Minimum wage meta-analysis: evidence over theory

Updated
WHOLE $9 MON
WHOLE $9 MON

A recent Pew poll finds that, by a significant margin, 71% to 26% of Americans are in favor of raising the federal minimum wage from the current $7.25 to $9.00 an hour. This is one of several proposals laid out by President Obama in his State of the Union address.

The same poll reveals that 50% of Republicans were also in favor—but don’t count top GOP lawmakers among them. Immediately following the president’s address, Sen. Marco Rubio, R-Fla., and Rep. Paul Ryan, R-Wis., got mic’ed up for TV, and explained why they weren’t fans of the raising the minimum wage.

Both men prefaced by saying they’d love all Americans to make more money, but raising wage limits was not the answer and would not work. Their argument: it would be “inflationary” and “counter-productive”, and would cost the jobs of the very people it’s supposed to help.

We’ve been covering this issue for a little while now, and several of our viewers have reached out seeking out more on details on the argument to increase the minimum wage.

Jared Bernstein, senior fellow at the Center on Budget and Policy Priorities and msnbc contributor, was kind enough to send us some notes, with empirical evidence, why one of the GOP’s most common theories against raising the minimum wage is unfounded.

Here you go:

The key work there is “theory.”  And theories must be tested, especially in economics.  The theory is certainly plausible, but the economy is a complicated system with lots of moving parts, and you simply can’t assume “if x then y” without rigorous testing.

Thankfully, you’d be hard pressed to find an economic theory that’s undergone more scrutiny than this one.  And even better, because we’ve “run the experiment” many times—there have been many federal increases and 19 states have their own minimum wage rates higher than the federal—we have the benefit of high quality research comparing places with higher minimums to places without, holding other stuff constant.

So, what do the studies show?  For years, my summary of this large literature was “the results hover around zero” by which I meant that estimates of the “disemployment effects”—the extent to which affected workers lost their jobs—were generally small, statistically insignificant, and sometimes even had the “wrong sign” (i.e., positive, suggesting the wage increase led to higher employment—which I don’t believe either, for the record).

Well, thanks to some very nice work recently reviewed by economist John Schmitt, I now have a picture of that point to share with you. The figure below is the result of something called a meta-analysis—here’s Schmitt’s description:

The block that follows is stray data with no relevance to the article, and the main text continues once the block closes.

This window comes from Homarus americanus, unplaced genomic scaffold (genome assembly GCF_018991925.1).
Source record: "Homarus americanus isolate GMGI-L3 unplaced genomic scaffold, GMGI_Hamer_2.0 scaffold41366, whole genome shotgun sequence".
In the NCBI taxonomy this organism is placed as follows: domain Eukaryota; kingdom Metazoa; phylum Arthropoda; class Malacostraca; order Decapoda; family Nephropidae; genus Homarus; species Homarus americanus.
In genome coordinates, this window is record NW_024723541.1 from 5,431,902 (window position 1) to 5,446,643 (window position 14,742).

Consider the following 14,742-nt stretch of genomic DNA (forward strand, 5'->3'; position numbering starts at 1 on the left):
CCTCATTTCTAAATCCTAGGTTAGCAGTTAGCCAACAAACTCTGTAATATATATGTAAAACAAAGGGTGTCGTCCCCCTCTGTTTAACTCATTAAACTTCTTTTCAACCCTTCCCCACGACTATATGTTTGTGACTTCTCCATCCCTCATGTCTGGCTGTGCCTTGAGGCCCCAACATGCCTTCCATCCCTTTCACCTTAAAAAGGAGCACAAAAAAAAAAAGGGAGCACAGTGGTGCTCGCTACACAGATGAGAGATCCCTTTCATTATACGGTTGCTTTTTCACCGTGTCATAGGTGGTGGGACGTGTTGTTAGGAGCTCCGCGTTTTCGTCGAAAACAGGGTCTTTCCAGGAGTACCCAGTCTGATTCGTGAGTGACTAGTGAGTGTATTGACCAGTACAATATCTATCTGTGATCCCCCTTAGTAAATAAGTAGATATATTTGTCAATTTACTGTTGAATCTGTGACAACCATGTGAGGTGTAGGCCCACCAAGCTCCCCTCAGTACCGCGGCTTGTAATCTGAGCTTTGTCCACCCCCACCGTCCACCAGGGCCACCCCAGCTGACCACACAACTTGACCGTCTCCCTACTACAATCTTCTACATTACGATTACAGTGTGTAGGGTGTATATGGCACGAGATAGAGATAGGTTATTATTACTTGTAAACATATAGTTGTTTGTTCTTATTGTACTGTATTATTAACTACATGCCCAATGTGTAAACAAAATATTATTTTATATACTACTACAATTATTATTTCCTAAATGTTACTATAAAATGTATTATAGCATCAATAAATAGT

Meta-studies are “studies of studies” that use a set of well-defined statistical techniques to pool the results of a large number of separate analyses. Meta-study techniques effectively increase the amount of data available for analysis and can provide a much sharper picture of statistical relationships than is possible in any individual study. Meta-studies are widely used in medicine, where the results of many small clinical trials can be combined to produce much more accurate estimates of the effectiveness of different kinds of treatments.

Hristos Doucouliagos and T. D. Stanley (2009) conducted a meta-study of 64 minimum-wage studies published between 1972 and 2007 measuring the impact of minimum wages on teenage employment in the United States. When they graphed every employment estimate contained in these studies (over 1,000 in total), weighing each estimate by its statistical precision, they found that the most precise estimates were heavily clustered at or near zero employment effects.

So, there you have it: A clear picture of the hunt for job-loss effects clumping around zero.  That doesn’t mean no one ever loses a job or faces hours’ cutbacks when the minimum wage goes up.  But it does mean that the policy has its intended effect of raising the pay of its target population without the unintended consequences relentlessly touted by opponents.

I understand that we live in times where evidence too rarely wins the day.  But the stakes for low-wage workers are too high and the evidence too strong to allow the opposition to mislead.  Thanks to the President’s proposal, the fight for another minimum wage increase has been joined. Consider this graph a weapon against those who insist on theory over evidence.


Watch Martin’s conversation with Dr. James Peterson and Jared Bernstein on why austerity ideas like this should raise red flags for voters.

Minimum wage meta-analysis: evidence over theory

Updated